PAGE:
anyway those are my thoughts....






Quote:
Originally Posted by Donamai View Post
I have been practicing with the resolution and it is cool to see the differences. You were right Jerryb; a search by resolution had millions of pages come up. Next time I have to be more specific.

Like I mentioned earlier in this thread, I have no knowledge on web design. It had never crossed my mind that everything in a web page design has to match the resolution otherwise images can look jagged or pixelated.

I have found sites online where I can see the crispness of their details and others where images seem out of place.

I found that book "Making and Compositing" by Kathing Eismann and I saw a good challenge to play with... the combination and moving Paths section. I did not even know that even paths had resolution. I always thought that paths would adjust themselves to their local image no matter the size. Darn i was wrong! I had not had the situation where I had to combine images of different resolutions before.

It was great to see the differences in image size when putting two images together.

I definitely have to practice more with combining images of different resolutions.

Any good challenges out there? Tutorials? on matching image resolution for composition? I maybe a bit behind on that...
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  #9  
Old 07-01-2007, 02:47 PM
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byRo byRo is offline
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Re: Is resolution Stricly confined to a Screen?

Quote:
Originally Posted by Donamai View Post
....asked me if I could resize them to make them bigger. I actually did. I increased the size of the image a couple of times to what he wanted the dimensions to be. When I gave them the images he said that he noticed a big loss of quality and said that in some screens the images would look bad. ....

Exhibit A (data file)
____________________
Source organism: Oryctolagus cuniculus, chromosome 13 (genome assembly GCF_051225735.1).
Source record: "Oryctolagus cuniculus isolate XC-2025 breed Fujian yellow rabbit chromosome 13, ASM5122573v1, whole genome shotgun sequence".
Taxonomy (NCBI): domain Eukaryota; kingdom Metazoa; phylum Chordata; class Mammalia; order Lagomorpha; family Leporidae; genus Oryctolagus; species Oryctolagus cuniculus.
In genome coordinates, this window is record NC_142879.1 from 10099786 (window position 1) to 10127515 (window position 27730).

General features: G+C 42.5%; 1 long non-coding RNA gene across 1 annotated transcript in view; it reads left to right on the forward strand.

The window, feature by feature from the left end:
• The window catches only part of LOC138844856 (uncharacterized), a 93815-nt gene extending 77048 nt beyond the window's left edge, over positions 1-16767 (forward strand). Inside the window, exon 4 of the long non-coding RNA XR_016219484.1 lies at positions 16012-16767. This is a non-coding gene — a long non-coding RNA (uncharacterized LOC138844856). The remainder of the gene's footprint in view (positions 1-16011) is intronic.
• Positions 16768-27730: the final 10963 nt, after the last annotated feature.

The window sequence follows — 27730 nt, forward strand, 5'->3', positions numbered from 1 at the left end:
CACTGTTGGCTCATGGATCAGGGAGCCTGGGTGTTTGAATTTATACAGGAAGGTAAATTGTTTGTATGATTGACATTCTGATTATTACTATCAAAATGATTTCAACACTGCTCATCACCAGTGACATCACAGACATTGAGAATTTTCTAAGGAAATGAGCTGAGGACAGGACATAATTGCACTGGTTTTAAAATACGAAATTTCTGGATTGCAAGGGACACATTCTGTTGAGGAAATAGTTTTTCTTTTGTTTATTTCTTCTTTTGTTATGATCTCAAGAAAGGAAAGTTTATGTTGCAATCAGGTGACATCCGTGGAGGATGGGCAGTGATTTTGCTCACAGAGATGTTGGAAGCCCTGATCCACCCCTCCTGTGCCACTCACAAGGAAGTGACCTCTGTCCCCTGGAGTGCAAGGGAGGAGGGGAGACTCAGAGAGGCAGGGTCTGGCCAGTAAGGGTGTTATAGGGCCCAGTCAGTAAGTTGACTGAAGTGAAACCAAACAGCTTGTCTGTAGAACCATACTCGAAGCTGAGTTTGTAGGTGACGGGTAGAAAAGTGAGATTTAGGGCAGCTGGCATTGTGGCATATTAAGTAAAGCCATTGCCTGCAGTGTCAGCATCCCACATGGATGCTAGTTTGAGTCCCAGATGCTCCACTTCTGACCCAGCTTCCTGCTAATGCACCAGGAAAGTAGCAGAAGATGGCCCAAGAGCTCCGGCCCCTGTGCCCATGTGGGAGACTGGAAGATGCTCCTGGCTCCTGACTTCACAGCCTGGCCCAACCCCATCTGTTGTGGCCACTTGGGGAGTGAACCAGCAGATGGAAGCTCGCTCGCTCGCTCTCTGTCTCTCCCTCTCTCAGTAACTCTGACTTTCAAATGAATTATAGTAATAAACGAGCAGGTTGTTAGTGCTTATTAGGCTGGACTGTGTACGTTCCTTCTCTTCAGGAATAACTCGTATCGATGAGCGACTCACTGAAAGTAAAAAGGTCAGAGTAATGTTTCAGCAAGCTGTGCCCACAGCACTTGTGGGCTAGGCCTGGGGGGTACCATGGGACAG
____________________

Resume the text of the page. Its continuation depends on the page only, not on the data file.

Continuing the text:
I'm no web designer (yet!) but, maybe, I might add something useful...

To me, you should be producing images at the final pixel resolution for the screen. That way the image you send is exactly (give or take a bit of colour and gamma) the image that folks will see on their browser.

If he said that there is a loss of quality on some screens, then it seems that he is using your enlarged image on the page and then letting the browser do the resizing.

As you've seen from the comments above, resizing isn't a trivial process even with Photoshop - now imagine leaving that to a browser.

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  #10  
Old 07-01-2007, 03:35 PM
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Dave.Cox Dave.Cox is offline
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Re: Is resolution Stricly confined to a Screen?

I do a lot of images that are going to be on the web. Ro, I think that you have hit the point exactly. It is not a good idea to let the browser size an image. I always size the image before I put it on the web page. When the browser resizes it, you will usually loose quality, and the graphic will often looked blurred. Also, if the browser is downloading a large image, and then resizing it, you are taking time to download more information than you need.